Following the release of iOS 7.1.2, Apple also pushed OS X 10.9.4 to Software Update, bringing WiFi-related fixes and Safari 7.0.5 to Mavericks users.
The new version includes a fix for a bug that prevented Macs from automaticallty reconnecting to known WiFi networks and improves the reliability of wake from sleep. An issue that caused “the background or Apple logo to appear incorrectly on startup” has been fixed, and an updated version of Safari (7.0.5) is bundled with the update as well.
OS X 10.9.4 is available now from Software Update through the Mac App Store. You can find the direct download links below.
Apple updated OS X Mavericks to version 10.9.3 today, adding better support for 4K displays, sync improvements, and bundling Safari 7.0.3 (previously a standalone update) into the OS.
Improved 4K display support is available for the Late 2013 Mac Pro and 15-inch MacBook Pro with Retina Display, and it allows OS X to drive a connected 4K display with pixels in “2x” (Retina) mode for high-resolution graphics. As for sync improvements, OS X now allows contacts and calendars to be synced between a Mac and iOS using a USB connection.
Other improvements in OS X 10.9.3 are listed on Apple’s official release note page. OS X 10.9.3 is available through Software Update on the Mac App Store or via direct download using the links below.
If you have a Mac running OS X Mavericks, update 10.9.2 has been pushed to the Mac App Store, which adds several new features, fixes a variety of bugs, and namely fixes the SSL/TLS vulnerability. On the feature side, 10.9.2 adds the ability to initiate and receive FaceTime audio calls, while also blocking individual senders on iMessage. Mail is named as having received a slew of bug fixes: compatibility improvements for Gmail’s Archive folder and labels are listed, as well as resolutions for a bug that prevented Mail from receiving messages from “certain providers.” The update will require a restart for installation.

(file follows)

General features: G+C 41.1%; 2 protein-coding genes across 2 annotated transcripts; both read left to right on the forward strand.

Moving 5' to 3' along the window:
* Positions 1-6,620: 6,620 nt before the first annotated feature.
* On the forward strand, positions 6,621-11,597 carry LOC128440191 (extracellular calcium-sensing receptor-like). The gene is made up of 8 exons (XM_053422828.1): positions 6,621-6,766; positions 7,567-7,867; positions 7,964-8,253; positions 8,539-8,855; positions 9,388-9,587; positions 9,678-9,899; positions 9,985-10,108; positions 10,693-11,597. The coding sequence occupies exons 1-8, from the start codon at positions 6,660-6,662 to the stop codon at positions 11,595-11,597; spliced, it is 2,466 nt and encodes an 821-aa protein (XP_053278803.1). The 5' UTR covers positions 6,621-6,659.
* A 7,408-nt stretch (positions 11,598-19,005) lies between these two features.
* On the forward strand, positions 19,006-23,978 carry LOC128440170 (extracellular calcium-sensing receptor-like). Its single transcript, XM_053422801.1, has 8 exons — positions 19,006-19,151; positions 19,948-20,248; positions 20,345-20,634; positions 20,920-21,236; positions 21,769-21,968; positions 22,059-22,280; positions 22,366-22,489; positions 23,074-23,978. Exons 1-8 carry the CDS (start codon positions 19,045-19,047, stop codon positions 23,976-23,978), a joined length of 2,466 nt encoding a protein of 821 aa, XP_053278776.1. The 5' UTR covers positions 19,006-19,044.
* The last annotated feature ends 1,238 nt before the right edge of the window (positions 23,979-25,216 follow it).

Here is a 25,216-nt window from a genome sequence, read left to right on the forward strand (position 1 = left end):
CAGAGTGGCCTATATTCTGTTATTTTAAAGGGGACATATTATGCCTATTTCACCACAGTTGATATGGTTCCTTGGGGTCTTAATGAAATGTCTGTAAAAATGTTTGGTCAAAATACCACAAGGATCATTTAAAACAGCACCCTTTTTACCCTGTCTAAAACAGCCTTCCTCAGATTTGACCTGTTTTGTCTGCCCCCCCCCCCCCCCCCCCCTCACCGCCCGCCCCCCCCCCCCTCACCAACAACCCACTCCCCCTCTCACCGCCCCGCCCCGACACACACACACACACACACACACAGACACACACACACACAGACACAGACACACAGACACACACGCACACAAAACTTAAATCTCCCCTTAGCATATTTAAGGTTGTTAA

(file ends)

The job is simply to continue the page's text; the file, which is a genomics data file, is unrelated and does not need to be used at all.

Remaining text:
It was just over a year ago that CEO Ken Case of The Omni Group outlined the company’s plans for 2013, following a successful “iPad or Bust!” campaign that allowed the company to bring all five (well okay… “four”) of their desktop productivity apps to the iPad. So it was back to the Mac as it were, with OmniFocus 2 being at the forefront of the company’s plans with OmniOutliner 4 due afterwards in the first quarter. As an app that was first released in January, 2005, OmniOutliner 3 was in need of an update. As Ken Case said himself, “… other than a few tweaks to the inspectors and toolbars, its design has mostly stayed the same: it’s starting to feel a bit long in the tooth.” 2013 came and went, and as they say, all good things take time.
OmniOutliner 4 is a big update. For posterity, we’ll call it Outliner for the rest of our overview. And honestly, I really don’t know where to start.
Joe Kissell, in a follow-up to his original article on Mavericks and Gmail:
If you were holding off on upgrading to Mavericks because of the Mail problems, all I can say is that it’s safer now than it was at first. I can’t guarantee you a trouble-free experience, and without a doubt, some people upgrading from Mountain Lion will feel the new version of Mail is a distinct downgrade. It all depends on how you use Mail, and as we’ve seen, each person approaches it a bit differently from the next.
I’ll let you read Joe’s article to see what’s been fixed and which issues persist after Apple’s update. As I said earlier today, I’ve been fine with MailMate.
Mail Update for Mavericks includes improvements to general stability and compatibility with Gmail, including the following: